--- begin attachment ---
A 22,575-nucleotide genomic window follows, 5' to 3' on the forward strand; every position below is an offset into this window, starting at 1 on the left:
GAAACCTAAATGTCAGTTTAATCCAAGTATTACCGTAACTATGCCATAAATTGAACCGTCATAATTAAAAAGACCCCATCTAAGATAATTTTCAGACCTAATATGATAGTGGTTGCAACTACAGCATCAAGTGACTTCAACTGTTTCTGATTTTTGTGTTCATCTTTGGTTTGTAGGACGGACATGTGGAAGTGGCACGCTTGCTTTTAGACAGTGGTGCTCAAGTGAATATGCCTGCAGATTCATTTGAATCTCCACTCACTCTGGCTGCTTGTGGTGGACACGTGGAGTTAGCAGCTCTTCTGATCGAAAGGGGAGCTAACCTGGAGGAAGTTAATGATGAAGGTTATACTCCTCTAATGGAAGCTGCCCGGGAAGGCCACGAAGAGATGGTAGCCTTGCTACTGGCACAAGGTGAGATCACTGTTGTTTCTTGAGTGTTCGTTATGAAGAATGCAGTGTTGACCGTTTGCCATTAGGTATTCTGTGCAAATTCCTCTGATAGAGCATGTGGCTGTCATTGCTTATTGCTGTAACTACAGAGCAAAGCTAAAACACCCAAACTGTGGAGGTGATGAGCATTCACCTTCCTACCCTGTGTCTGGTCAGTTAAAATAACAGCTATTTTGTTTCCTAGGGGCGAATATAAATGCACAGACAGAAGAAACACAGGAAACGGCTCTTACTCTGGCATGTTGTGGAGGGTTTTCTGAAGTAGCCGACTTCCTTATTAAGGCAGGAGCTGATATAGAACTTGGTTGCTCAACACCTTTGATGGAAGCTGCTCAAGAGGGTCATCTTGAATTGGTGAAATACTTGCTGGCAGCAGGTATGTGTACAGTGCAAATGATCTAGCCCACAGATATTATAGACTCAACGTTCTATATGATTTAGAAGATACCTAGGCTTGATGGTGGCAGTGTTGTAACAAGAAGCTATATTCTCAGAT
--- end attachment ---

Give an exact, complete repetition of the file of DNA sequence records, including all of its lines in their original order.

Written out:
A 22,575-nucleotide genomic window follows, 5' to 3' on the forward strand; every position below is an offset into this window, starting at 1 on the left:
GAAACCTAAATGTCAGTTTAATCCAAGTATTACCGTAACTATGCCATAAATTGAACCGTCATAATTAAAAAGACCCCATCTAAGATAATTTTCAGACCTAATATGATAGTGGTTGCAACTACAGCATCAAGTGACTTCAACTGTTTCTGATTTTTGTGTTCATCTTTGGTTTGTAGGACGGACATGTGGAAGTGGCACGCTTGCTTTTAGACAGTGGTGCTCAAGTGAATATGCCTGCAGATTCATTTGAATCTCCACTCACTCTGGCTGCTTGTGGTGGACACGTGGAGTTAGCAGCTCTTCTGATCGAAAGGGGAGCTAACCTGGAGGAAGTTAATGATGAAGGTTATACTCCTCTAATGGAAGCTGCCCGGGAAGGCCACGAAGAGATGGTAGCCTTGCTACTGGCACAAGGTGAGATCACTGTTGTTTCTTGAGTGTTCGTTATGAAGAATGCAGTGTTGACCGTTTGCCATTAGGTATTCTGTGCAAATTCCTCTGATAGAGCATGTGGCTGTCATTGCTTATTGCTGTAACTACAGAGCAAAGCTAAAACACCCAAACTGTGGAGGTGATGAGCATTCACCTTCCTACCCTGTGTCTGGTCAGTTAAAATAACAGCTATTTTGTTTCCTAGGGGCGAATATAAATGCACAGACAGAAGAAACACAGGAAACGGCTCTTACTCTGGCATGTTGTGGAGGGTTTTCTGAAGTAGCCGACTTCCTTATTAAGGCAGGAGCTGATATAGAACTTGGTTGCTCAACACCTTTGATGGAAGCTGCTCAAGAGGGTCATCTTGAATTGGTGAAATACTTGCTGGCAGCAGGTATGTGTACAGTGCAAATGATCTAGCCCACAGATATTATAGACTCAACGTTCTATATGATTTAGAAGATACCTAGGCTTGATGGTGGCAGTGTTGTAACAAGAAGCTATATTCTCAGAT